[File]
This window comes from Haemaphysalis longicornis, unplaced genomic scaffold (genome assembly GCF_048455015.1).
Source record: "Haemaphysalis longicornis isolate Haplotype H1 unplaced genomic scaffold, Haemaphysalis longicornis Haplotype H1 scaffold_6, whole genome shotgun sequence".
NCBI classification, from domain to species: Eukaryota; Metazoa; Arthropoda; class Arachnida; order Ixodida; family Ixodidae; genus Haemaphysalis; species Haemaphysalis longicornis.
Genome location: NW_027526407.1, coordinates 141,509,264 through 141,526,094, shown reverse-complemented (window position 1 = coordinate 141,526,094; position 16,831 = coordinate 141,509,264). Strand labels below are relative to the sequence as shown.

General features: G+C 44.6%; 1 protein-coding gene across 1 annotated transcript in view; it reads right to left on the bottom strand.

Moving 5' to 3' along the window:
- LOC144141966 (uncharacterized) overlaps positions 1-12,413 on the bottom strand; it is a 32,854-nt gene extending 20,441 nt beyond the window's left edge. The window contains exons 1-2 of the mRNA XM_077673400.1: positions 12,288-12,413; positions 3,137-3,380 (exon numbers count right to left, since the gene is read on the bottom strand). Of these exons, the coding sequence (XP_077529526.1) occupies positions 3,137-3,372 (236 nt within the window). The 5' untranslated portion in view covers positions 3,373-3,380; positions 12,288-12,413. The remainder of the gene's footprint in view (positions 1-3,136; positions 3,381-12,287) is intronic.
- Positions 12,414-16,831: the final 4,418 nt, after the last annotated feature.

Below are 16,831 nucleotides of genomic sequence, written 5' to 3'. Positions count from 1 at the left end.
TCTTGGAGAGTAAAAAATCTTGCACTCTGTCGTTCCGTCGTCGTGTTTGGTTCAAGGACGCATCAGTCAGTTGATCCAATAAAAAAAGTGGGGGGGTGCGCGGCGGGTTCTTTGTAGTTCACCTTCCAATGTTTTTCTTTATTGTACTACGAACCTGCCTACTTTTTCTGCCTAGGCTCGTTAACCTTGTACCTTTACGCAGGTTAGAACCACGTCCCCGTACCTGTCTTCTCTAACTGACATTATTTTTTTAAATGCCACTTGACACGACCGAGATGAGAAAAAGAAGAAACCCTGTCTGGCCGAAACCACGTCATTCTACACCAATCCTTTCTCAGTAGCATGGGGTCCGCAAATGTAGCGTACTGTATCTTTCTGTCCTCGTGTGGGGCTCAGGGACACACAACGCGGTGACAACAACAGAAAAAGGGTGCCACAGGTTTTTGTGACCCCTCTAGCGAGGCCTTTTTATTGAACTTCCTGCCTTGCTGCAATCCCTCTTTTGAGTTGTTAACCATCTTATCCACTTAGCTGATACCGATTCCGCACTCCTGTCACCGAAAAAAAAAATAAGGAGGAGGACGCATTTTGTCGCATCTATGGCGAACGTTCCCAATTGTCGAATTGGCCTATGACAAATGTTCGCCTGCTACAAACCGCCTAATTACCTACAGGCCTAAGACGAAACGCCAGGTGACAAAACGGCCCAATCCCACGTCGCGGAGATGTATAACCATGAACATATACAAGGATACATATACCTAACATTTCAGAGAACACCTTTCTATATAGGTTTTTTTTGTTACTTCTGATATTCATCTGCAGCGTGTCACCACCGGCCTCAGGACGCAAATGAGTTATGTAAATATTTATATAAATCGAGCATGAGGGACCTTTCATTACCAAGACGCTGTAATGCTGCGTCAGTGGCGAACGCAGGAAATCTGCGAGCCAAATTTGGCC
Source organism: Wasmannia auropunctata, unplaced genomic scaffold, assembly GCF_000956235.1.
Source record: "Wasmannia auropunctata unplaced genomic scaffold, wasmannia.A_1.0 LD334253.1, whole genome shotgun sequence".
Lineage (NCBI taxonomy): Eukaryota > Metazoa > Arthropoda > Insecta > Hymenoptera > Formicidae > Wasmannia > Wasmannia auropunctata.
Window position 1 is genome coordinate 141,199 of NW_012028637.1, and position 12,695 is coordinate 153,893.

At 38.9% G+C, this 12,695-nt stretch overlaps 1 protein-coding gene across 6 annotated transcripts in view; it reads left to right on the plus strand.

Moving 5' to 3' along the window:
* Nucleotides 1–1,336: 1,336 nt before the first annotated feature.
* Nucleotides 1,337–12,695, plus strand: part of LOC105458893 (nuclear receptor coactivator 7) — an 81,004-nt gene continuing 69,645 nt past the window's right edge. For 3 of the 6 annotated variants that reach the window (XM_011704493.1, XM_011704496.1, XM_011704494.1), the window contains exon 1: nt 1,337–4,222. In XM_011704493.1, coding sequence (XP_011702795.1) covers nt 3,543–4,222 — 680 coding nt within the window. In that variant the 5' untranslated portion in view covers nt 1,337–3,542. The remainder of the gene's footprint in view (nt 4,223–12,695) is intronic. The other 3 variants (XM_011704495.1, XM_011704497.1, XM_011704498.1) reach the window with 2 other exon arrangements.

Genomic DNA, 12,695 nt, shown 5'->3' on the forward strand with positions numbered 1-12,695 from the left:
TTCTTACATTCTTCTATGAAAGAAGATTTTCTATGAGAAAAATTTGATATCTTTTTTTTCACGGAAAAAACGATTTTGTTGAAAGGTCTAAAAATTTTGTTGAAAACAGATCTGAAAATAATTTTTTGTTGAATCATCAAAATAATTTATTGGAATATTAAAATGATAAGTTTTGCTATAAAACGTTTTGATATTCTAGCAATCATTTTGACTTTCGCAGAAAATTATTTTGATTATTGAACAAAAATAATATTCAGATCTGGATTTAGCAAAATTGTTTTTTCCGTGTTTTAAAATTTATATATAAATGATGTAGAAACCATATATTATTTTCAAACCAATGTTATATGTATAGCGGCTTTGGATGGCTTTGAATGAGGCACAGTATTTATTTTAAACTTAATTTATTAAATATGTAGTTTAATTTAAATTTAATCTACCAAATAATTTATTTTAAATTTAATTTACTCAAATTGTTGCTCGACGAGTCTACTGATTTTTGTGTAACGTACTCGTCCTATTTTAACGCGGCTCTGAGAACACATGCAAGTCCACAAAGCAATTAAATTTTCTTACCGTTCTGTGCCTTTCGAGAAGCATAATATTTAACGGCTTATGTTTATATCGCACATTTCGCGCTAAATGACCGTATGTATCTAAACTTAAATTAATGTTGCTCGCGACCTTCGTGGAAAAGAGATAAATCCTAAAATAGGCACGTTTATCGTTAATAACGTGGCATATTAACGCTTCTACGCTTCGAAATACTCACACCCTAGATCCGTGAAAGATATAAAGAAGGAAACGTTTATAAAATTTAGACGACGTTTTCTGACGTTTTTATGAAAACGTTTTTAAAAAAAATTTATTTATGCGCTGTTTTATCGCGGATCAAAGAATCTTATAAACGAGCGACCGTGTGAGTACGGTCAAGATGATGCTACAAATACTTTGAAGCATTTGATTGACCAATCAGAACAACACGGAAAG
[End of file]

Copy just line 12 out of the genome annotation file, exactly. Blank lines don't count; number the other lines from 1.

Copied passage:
Source record: "Wasmannia auropunctata unplaced genomic scaffold, wasmannia.A_1.0 LD334253.1, whole genome shotgun sequence".